The Nagas

Hill Peoples of Northeast India

Project Introduction The Naga Database

typescript - J.H. Hutton's tour diary in the Naga Hills

caption: Elaborate accommodation specially built at Vahong; different methods of administration in Homalin
medium: tours
person: Mitchell
location: Wahong (Vahong) Somra Tract Layshi
date: 3.2.1923
person: Hutton/ J.H.
date: 25.1.1923-22.2.1923
person: Pitt Rivers Museum Archive, Oxford
refnum: Hutton Ms. Box 2
text: 3rd
text: To Vahong. The village has moved and the march proved a long one. On arrival we found that a city had been built for our accommodation in positively super-Manipur tradition. My basha was 36' by 26' and included a fenced veranda. Mr. Mitchell Sub-Divisional Officer, Homalin, for whom I believe arrangements had not been made, occupied a similar basha probably intended for the President, Manipur State Durbar who shared the Political Agent's basha which was almost double the size. For servants etc. there were six bashas about 18' by 22'. All were properly built and fully thatched. The poles and beams must have entailed felling a young pine forest - and all for two nights. An appalling waste of labour and energy; clearly the Manipur tradition is in little danger of being killed by the new Sub-Divisional Officers.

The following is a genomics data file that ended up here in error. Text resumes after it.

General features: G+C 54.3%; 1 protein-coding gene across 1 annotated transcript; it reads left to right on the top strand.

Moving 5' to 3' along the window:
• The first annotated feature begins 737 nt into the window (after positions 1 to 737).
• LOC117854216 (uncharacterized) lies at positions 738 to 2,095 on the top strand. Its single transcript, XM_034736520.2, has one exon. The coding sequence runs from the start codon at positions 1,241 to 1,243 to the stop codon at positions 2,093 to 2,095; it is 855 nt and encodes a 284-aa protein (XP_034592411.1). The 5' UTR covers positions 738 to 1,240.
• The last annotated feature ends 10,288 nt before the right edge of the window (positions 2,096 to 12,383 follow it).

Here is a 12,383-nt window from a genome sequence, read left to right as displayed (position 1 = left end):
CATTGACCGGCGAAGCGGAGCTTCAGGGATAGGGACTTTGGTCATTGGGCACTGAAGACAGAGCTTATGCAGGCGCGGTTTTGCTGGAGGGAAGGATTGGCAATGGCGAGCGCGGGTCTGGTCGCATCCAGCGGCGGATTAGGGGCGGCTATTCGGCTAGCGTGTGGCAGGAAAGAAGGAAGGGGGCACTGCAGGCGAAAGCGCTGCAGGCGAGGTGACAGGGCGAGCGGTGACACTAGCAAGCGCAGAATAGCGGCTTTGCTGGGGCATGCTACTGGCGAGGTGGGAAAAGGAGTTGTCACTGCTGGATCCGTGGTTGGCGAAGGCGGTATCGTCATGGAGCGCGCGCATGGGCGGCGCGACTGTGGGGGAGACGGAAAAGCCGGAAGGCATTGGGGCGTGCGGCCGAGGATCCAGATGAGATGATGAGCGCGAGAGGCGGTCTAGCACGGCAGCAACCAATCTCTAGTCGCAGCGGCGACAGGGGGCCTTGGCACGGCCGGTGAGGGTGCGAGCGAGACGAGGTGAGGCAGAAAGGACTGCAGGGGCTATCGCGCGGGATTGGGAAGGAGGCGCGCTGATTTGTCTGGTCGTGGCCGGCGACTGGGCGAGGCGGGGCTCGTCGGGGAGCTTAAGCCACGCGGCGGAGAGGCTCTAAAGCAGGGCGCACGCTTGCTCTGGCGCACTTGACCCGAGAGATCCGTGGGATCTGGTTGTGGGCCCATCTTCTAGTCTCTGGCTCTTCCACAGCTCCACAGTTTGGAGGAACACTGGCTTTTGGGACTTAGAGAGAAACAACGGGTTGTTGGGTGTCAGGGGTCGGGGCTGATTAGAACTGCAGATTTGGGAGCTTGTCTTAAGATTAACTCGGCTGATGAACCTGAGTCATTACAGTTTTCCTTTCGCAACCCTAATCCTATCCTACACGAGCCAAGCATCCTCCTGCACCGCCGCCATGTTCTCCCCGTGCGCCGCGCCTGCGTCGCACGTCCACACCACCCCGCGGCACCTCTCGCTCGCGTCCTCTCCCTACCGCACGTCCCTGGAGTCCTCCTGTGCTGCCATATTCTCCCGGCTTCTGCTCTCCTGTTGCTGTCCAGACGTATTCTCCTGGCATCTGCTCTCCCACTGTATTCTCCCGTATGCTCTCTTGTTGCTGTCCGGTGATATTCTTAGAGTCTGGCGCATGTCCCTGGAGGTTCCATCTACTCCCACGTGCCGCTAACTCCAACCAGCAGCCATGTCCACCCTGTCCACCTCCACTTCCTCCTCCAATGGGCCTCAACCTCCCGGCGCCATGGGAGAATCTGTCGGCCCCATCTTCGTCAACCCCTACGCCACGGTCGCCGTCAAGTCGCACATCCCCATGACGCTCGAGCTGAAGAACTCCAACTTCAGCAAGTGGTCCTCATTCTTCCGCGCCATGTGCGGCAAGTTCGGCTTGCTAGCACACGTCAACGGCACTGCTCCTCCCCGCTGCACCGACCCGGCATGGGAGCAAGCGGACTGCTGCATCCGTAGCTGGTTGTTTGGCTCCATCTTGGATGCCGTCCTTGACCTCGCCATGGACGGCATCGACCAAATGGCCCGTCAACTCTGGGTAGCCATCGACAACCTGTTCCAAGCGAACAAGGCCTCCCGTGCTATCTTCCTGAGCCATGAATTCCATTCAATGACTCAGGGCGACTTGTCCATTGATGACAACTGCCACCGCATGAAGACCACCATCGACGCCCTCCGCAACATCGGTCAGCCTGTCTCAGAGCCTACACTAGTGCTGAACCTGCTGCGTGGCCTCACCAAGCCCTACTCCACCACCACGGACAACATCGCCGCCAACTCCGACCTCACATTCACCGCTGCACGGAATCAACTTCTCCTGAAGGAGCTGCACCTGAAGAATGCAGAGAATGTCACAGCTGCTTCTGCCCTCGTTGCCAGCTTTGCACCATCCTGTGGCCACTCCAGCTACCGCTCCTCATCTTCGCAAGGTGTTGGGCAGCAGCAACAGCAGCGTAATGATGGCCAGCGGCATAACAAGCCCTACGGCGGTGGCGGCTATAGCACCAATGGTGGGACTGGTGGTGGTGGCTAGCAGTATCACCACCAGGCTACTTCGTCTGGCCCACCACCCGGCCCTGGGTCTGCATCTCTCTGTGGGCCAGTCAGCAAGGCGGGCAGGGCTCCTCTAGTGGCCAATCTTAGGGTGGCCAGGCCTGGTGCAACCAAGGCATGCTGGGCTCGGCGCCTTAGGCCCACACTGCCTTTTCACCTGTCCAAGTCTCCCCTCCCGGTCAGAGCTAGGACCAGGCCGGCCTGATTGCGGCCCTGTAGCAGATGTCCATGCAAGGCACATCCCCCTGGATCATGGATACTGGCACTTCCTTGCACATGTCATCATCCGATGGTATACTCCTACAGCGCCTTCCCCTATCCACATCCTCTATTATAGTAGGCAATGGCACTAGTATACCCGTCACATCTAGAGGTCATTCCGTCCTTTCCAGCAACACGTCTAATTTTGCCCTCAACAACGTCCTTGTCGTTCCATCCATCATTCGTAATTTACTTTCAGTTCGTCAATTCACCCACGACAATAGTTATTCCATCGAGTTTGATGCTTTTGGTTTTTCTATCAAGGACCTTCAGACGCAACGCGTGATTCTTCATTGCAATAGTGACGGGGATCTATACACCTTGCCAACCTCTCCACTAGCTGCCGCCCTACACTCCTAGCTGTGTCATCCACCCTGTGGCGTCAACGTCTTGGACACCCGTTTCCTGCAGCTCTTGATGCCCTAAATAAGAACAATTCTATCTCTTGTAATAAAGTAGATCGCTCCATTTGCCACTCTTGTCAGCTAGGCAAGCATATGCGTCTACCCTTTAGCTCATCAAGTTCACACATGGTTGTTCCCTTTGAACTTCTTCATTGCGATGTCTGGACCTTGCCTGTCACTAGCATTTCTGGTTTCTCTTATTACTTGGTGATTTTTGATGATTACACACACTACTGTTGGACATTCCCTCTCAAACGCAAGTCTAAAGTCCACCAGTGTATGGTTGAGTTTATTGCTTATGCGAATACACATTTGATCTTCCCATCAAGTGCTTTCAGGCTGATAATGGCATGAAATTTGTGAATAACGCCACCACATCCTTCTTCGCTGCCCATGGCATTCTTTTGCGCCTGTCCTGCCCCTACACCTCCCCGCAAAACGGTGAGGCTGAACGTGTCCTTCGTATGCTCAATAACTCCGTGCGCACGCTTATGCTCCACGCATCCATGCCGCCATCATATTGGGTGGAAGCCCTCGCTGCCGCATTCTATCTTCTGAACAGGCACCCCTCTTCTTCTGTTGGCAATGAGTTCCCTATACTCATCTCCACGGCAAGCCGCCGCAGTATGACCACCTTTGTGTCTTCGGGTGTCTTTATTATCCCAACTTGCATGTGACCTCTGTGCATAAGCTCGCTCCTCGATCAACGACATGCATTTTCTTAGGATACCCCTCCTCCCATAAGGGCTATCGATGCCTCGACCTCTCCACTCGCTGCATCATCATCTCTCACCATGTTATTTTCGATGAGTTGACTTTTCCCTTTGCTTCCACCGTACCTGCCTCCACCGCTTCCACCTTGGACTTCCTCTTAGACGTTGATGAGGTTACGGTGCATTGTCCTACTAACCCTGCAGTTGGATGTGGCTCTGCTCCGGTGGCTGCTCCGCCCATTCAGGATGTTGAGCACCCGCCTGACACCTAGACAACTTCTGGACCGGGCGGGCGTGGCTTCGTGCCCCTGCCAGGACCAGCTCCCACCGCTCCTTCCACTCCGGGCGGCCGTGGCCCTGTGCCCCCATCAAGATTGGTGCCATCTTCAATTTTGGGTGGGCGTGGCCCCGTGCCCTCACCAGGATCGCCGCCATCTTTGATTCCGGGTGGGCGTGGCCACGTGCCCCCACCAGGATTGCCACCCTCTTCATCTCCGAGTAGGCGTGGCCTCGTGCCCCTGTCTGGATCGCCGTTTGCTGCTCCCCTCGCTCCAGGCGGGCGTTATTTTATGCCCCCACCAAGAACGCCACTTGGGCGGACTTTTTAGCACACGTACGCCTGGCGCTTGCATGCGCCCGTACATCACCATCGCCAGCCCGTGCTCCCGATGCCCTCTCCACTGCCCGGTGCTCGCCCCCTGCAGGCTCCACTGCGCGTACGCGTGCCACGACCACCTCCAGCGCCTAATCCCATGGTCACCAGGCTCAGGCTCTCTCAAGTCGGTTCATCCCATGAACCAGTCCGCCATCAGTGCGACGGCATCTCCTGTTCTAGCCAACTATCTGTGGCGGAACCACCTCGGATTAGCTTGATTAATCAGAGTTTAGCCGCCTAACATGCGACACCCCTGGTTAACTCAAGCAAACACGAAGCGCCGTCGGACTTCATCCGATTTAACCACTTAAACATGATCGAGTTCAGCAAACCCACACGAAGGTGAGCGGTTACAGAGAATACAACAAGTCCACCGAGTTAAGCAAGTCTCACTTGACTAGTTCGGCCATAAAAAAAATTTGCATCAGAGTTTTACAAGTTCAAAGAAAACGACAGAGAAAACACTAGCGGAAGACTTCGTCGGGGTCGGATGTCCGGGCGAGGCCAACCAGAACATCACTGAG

text: Mr. Mitchell who came instead of the Deputy Commissioner, Upper Chindwin, delayed by his Commissioner's touring, had a few things to discuss with me and a witness or two in an arms act case which we disposed of that evening. We arranged to join up the Primi - Kerami and Layshi bridle path at Phowakongri, below Shiloi-mol. When the Sub Divisional Officer, Homalin, goes on tour he is compelled to have an escort even in his fully administered hill villages, and the revenue from the Somra Tract is not paid by the head-men into the Homalin Treasury but collected by the Sub-Divisional Officer in person with an escort of 25 rifles. This is what one expects of Burma methods, but is hardly administration, and it is only fair to say that the Sub Divisional Officer would leave his escort behind if he was allowed to do so. It alone must cost almost the amount of revenue received.